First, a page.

For example, during deck building, a fastener is used to attach the joist with the frame to protect the shear force.
Besides the shear and tensile strength, the following factors also need to take into consideration while choosing nail vs screw.
- Project size and time of completion
- The pressure develops from the project that the fasteners have to face
- Whether the project is temporary or permanent
- What tools are used to drive the fasteners?
- Materials that will fasten together
- Is visibility of the fastener head a matter for the finished product
When To Use Nails Vs Screws:
From the above discussion, we are clear that nails are good for protecting the sliding force, and screws are good for the withdrawal force. Now, it's time to segment which one is appropriate for what job.
Applications Of Nails:
- Structural framing for walls or roof
- Installing hardwood floors
- Sheathing plywood
- Attaching siding and roofing
- Deck framing and fencing
Brad or Finish nails
- Interior or exterior molding and trim works
- Installing of baseboard, chair rail, and window and door casings
- Installation of rake boards, fascia, frieze, and corner boards
- Attachment of frame and panel to cabinets
- Solid wood edging of plywood racks
- Places where you don't want to mar the surface with the head of the screw
Apart from common, brad, or finish nails, there are other types of nails available on the market. That is ring-shank nails. Instead of the straight shank, they are hybrid in design. You will get both gripping force and share strength from this type of nail. Therefore, it can be used as a substitute for screws.
Applications Of Screws:
- Installing drywall
- Attaching ledger boards
- Installing cabinets
- Verandah railings or kitchen cabinetry
- Wood decking
- Fabricating bookcases, wooden boxes or toys, and other small projects
Can you hammer in a screw?
Yeah, you can use a hammer to place a screw on a ledger board or drywall. However, once it reaches the boards, it cuts a wide hole through its threads, which gives it a chance to pull the screw back out quickly again. So, you will not get the desired strength from it.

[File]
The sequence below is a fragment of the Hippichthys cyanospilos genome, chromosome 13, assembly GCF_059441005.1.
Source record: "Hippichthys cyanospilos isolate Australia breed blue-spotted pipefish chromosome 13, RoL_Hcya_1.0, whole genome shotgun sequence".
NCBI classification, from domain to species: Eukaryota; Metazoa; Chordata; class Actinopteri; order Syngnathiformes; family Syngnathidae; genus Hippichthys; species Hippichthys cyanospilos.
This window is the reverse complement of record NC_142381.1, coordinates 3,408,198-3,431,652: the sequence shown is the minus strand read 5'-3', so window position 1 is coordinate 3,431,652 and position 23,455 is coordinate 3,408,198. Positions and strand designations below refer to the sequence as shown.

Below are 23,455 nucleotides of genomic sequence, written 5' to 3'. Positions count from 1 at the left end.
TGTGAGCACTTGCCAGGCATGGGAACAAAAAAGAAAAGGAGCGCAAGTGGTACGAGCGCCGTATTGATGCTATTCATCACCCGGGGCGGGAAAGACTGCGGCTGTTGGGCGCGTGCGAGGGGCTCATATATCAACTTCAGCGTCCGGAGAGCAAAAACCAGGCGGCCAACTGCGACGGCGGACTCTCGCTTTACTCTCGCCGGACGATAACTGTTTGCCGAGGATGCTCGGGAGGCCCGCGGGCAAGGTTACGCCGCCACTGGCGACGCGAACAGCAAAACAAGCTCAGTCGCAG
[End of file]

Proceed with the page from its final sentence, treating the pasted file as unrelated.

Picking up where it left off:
If you just want to use the hammer instead of the drill driver, first hammer a nail that is slightly smaller than the screw, extract the nail and then push the screw to achieve a better result.
Why do carpenters prefer screws to nails?
Nails are less expensive, easier to install and remove, and increased share strength than screws. To know more on this topic, you may visit monroeengineering.com.
Should You Nail or Screw Joist Hangers?
A joist hanger is an essential connector to ensure the necessary durability of your structure. So, you need to connect to it securely. You may use either the nail or the screw for that. However, according to Barclay Simpson, if you use structural screws designed to work with joist hangers, in particular, they can achieve a better result than regular nails.
The allowable load for a floor when using a screw is 30 pounds means it can bear around 30 pounds of the load when apply to connect floors with the joist, which is a bit higher than the nails.
Again, Eugene thinks that 30 pounds doesn't seem trivial, and it's not likely to cause your deck to fall if you want to use nails anyway – it's just not a big difference.
Therefore, if you want to reduce construction costs, you can go for nails. Or the other way, if you don't have a budget constraint, you can use Simpson structural screws for your joist hangers.
What kind of tools is good to drive screw and nails?
There are two types of equipment for both screws and nails – manual or hand-operated tools and power tools. If you prefer hand tools, you can choose a Phillips screwdriver or hammer to drive screws and nails. On the other hand, if you need the speed of work and accuracy, you can select a drill driver and nail gun as your preferred tools.
When we plan to build a dream house or a farmhouse or even a mini-garage, we want to last those longer. So, it is important to ensure that the fastener we are going to use would have enough strength and power to carry, comply with the building code and withstand earthquakes or heavy storms.
If you're going through our discussions above, I think you've already got what to use in your next project between screws vs nails.